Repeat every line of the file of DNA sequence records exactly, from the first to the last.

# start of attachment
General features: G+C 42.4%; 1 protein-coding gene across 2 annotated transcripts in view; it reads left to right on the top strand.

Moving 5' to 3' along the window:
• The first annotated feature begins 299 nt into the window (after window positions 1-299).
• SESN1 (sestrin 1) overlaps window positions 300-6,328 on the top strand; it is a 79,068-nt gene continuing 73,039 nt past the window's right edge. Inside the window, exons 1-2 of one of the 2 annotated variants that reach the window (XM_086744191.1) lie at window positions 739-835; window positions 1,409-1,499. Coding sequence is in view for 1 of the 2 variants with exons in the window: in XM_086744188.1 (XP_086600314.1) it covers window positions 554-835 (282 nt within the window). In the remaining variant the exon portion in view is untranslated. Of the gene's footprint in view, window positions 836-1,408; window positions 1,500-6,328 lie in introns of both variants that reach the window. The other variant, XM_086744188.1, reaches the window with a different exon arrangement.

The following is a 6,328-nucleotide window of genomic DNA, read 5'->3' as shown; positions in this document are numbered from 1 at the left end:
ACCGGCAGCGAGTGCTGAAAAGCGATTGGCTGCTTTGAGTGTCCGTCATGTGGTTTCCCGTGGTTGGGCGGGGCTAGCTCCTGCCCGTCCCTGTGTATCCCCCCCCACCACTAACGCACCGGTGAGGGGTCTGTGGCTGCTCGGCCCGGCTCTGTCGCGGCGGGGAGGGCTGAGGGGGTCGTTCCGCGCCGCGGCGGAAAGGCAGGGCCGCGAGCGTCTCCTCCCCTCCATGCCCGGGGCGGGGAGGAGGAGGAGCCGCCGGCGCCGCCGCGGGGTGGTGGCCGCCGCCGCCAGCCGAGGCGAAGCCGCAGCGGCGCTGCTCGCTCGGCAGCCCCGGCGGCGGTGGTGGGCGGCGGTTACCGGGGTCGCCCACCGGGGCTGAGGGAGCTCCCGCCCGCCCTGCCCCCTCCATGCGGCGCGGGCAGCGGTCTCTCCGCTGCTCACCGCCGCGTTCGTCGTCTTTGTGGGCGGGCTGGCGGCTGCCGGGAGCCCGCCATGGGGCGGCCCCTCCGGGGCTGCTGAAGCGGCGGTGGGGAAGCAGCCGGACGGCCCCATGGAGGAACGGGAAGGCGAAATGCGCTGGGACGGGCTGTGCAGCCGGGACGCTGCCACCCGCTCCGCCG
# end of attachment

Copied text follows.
General features: G+C 42.4%; 1 protein-coding gene across 2 annotated transcripts in view; it reads left to right on the top strand.

Moving 5' to 3' along the window:
• The first annotated feature begins 299 nt into the window (after window positions 1-299).
• SESN1 (sestrin 1) overlaps window positions 300-6,328 on the top strand; it is a 79,068-nt gene continuing 73,039 nt past the window's right edge. Inside the window, exons 1-2 of one of the 2 annotated variants that reach the window (XM_086744191.1) lie at window positions 739-835; window positions 1,409-1,499. Coding sequence is in view for 1 of the 2 variants with exons in the window: in XM_086744188.1 (XP_086600314.1) it covers window positions 554-835 (282 nt within the window). In the remaining variant the exon portion in view is untranslated. Of the gene's footprint in view, window positions 836-1,408; window positions 1,500-6,328 lie in introns of both variants that reach the window. The other variant, XM_086744188.1, reaches the window with a different exon arrangement.

The following is a 6,328-nucleotide window of genomic DNA, read 5'->3' as shown; positions in this document are numbered from 1 at the left end:
ACCGGCAGCGAGTGCTGAAAAGCGATTGGCTGCTTTGAGTGTCCGTCATGTGGTTTCCCGTGGTTGGGCGGGGCTAGCTCCTGCCCGTCCCTGTGTATCCCCCCCCACCACTAACGCACCGGTGAGGGGTCTGTGGCTGCTCGGCCCGGCTCTGTCGCGGCGGGGAGGGCTGAGGGGGTCGTTCCGCGCCGCGGCGGAAAGGCAGGGCCGCGAGCGTCTCCTCCCCTCCATGCCCGGGGCGGGGAGGAGGAGGAGCCGCCGGCGCCGCCGCGGGGTGGTGGCCGCCGCCGCCAGCCGAGGCGAAGCCGCAGCGGCGCTGCTCGCTCGGCAGCCCCGGCGGCGGTGGTGGGCGGCGGTTACCGGGGTCGCCCACCGGGGCTGAGGGAGCTCCCGCCCGCCCTGCCCCCTCCATGCGGCGCGGGCAGCGGTCTCTCCGCTGCTCACCGCCGCGTTCGTCGTCTTTGTGGGCGGGCTGGCGGCTGCCGGGAGCCCGCCATGGGGCGGCCCCTCCGGGGCTGCTGAAGCGGCGGTGGGGAAGCAGCCGGACGGCCCCATGGAGGAACGGGAAGGCGAAATGCGCTGGGACGGGCTGTGCAGCCGGGACGCTGCCACCCGCTCCGCCG